India’s latest round of political trouble stemming from the remarks made by two BJP leaders continues to grow. Its initial effects were more external but now disruptions and violence are more visible within India. It’s polarising the population along several lines and not just religious but others as well. Every group which has a conflict with the other are up in arms.
These conflicts and disruptions point to the fragility of One India as an idea that dominates India. Indian politics, both under the colonials and later is driven by this theme of One. But now it’s taking a hit. The result is a signal that India’s political model needs to adjust to contemporary aspirations of the state as a whole in its modern incarnation.
India’s historical baggage
“India” was essentially the Magadha centre based in North India which ruled over the regions claiming various rights including divine ones. This process of conquest is narrated in the two great epics, Mahabharat and Ramayana as holy tasks. This is common in every history of any region. The Holy Roman Empire, the Islamic Ummah to European colonialism, all basically reflect this aspiration.
With India, the difference was that the Magadhan conqueror was conquered and this break was psychologically fundamental to the Indians.
Imperial India led by elephant armies was defeated by the horse riding swifter armies of central Asia –Mohammed Ghori- that tore a continuous North India dominated history asunder. Understandably, they became the permanent enemy and since it represented a break, repairing the historical break has become a task that most Indians believe in.
British colonials replaced another colonial power –Mughals- in most Indian eyes. Thus it was much easier for many locals to collaborate and cooperate as their loyalty to the Turko-Afghan state was naturally missing. The British also took advantage of the situation and marginalised the pre-British elite, the Turko-Afghan elite.
The problem was that many Indians, mostly peasants had converted to Islam the elite were only a few thousand but the followers of the faith of the central Asian invaders were millions and as one single marginalized group became impossible to ignore. They had become almost a quarter of India’s population and it’s this demography that influenced colonial history.
Thus the Pakistan movement became the movement of the conquerors and still does. Bangladesh, which India helped birth, is a better deal than Pakistan but still not really India, a hope Hindu Mahasabha had in 1971. Thus, India appears truncated to many Indians and the trauma of the Central Asian conquest, strengthened by the birth of Pakistan lives on.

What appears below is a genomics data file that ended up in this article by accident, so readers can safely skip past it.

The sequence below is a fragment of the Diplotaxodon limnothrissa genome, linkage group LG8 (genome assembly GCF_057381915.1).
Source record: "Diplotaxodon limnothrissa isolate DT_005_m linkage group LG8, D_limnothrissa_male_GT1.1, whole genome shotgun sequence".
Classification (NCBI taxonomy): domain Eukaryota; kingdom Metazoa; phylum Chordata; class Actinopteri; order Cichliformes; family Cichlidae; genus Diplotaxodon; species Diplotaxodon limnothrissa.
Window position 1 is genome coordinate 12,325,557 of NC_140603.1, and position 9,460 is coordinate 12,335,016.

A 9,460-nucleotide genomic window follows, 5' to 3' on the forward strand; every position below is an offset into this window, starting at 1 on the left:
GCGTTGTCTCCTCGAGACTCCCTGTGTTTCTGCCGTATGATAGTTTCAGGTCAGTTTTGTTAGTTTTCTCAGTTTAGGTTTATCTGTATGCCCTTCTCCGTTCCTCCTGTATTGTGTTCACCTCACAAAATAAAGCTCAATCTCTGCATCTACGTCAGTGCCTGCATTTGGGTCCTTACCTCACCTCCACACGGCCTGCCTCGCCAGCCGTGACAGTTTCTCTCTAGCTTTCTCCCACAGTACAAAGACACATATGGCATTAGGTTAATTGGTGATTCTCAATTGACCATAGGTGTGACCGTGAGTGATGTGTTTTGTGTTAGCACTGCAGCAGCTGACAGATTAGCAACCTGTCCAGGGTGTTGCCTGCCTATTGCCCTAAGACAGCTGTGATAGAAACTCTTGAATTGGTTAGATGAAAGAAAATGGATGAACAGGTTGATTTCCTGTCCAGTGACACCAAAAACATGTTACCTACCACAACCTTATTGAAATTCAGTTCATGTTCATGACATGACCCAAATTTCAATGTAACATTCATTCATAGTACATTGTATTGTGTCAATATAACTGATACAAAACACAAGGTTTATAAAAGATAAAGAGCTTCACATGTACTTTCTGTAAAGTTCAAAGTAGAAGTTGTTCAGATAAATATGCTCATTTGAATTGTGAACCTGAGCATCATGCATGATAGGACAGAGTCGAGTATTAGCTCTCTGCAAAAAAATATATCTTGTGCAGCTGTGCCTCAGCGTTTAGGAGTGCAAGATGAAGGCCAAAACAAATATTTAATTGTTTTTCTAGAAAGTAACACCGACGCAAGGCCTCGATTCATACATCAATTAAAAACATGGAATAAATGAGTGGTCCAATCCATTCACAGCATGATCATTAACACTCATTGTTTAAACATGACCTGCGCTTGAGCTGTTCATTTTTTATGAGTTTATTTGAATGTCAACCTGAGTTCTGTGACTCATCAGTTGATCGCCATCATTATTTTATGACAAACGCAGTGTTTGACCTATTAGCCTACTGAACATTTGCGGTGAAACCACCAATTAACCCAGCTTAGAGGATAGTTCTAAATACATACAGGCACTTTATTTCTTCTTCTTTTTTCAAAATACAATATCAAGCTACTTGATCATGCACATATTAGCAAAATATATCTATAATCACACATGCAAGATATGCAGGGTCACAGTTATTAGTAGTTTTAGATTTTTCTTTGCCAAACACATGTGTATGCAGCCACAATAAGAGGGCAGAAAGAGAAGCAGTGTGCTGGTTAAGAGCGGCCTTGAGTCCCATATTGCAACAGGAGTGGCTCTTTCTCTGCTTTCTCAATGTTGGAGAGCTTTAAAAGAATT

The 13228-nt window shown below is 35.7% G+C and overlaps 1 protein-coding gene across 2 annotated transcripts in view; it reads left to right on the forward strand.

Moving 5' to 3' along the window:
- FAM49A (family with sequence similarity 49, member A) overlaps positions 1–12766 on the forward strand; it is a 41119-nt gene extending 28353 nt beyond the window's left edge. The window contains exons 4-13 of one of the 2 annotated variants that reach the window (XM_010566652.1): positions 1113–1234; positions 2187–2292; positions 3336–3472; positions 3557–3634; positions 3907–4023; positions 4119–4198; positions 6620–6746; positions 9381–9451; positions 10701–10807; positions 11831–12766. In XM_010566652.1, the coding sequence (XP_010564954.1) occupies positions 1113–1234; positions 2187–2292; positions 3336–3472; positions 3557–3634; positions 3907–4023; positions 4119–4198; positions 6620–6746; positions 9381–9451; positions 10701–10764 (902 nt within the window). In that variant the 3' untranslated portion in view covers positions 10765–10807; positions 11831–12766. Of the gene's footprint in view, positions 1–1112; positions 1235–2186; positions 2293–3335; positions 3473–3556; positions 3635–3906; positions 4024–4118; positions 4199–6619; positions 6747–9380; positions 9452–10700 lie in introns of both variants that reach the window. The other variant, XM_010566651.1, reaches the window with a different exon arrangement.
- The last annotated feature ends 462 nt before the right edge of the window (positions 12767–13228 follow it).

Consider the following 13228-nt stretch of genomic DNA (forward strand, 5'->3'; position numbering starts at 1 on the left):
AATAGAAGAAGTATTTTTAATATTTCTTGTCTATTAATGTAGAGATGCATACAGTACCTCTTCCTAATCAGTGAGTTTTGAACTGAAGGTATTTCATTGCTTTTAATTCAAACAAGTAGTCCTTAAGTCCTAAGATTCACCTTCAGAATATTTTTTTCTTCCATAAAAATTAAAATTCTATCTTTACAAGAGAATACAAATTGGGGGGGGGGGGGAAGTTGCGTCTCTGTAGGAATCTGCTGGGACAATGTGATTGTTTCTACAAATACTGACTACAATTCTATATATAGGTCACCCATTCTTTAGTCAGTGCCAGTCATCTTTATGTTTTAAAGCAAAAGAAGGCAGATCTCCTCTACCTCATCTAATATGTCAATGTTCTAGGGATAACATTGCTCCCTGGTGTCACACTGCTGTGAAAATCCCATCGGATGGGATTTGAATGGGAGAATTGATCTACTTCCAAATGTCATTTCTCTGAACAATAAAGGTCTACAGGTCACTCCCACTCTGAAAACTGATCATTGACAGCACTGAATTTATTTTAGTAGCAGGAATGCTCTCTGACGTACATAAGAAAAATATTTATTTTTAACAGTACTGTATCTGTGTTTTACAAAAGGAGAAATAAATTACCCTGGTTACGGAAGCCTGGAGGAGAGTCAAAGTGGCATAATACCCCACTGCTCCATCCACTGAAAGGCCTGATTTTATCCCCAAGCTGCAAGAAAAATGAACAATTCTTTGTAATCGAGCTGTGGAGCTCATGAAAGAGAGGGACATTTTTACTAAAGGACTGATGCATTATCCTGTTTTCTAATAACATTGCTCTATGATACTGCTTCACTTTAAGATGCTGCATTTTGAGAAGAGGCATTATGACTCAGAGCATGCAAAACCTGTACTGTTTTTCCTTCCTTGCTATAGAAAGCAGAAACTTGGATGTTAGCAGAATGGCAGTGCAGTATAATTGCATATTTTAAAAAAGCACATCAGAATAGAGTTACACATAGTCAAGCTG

The invader population is Muslim and the invaded are Hindus in Indian eyes. Hence the historic issue has profound sociological implications. If the British used, “divide and rule” policy as some claim –they were already divided- the Indians ruling class currently is using a “divide to rule” policy that is creating problems that goes beyond electoral politics. It may be producing a dysfunctional state or sorts.
Minorities in every south Asian country are excluded to a certain degree including in Bangladesh. However, whether they are seen as hostile or not is important. In India they are and BJP has ridden to power using that historical trauma packaged in modern semiotics, particularly packaging it in Pakistan marked boxes. By denying a full sense of citizenship to Muslims, India may feel close to having achieved some collective revenge of the conquest. The problem is this is the present and not the past that India battles now.
Price of history?
It’s not a Hindu-Muslim issue but past vs the present issue and the impact is higher. India is the only Hindu state in the world but there are many Muslim states making India isolated and seen as discriminatory against Muslims. India doesn’t look good which would be fine if it didn’t matter. But India wants to be a big power which is tough to achieve with such a toxic brand that India has now produced. The world isn’t interested in India’s past but its present.
India today looks oddly old fashioned in its anti- Muslim policy. The levels of support for the 2 BJP leaders have ballooned naturally, as has inter-faith community clashes. The inevitable fall out is an assured victory of the BJP in the next elections but India’s status as an inclusive power appealing to mid-level states , many of whom are Muslim majority is vastly reduced. And that in a few years may have an impact beyond the pleasures of winning 2023.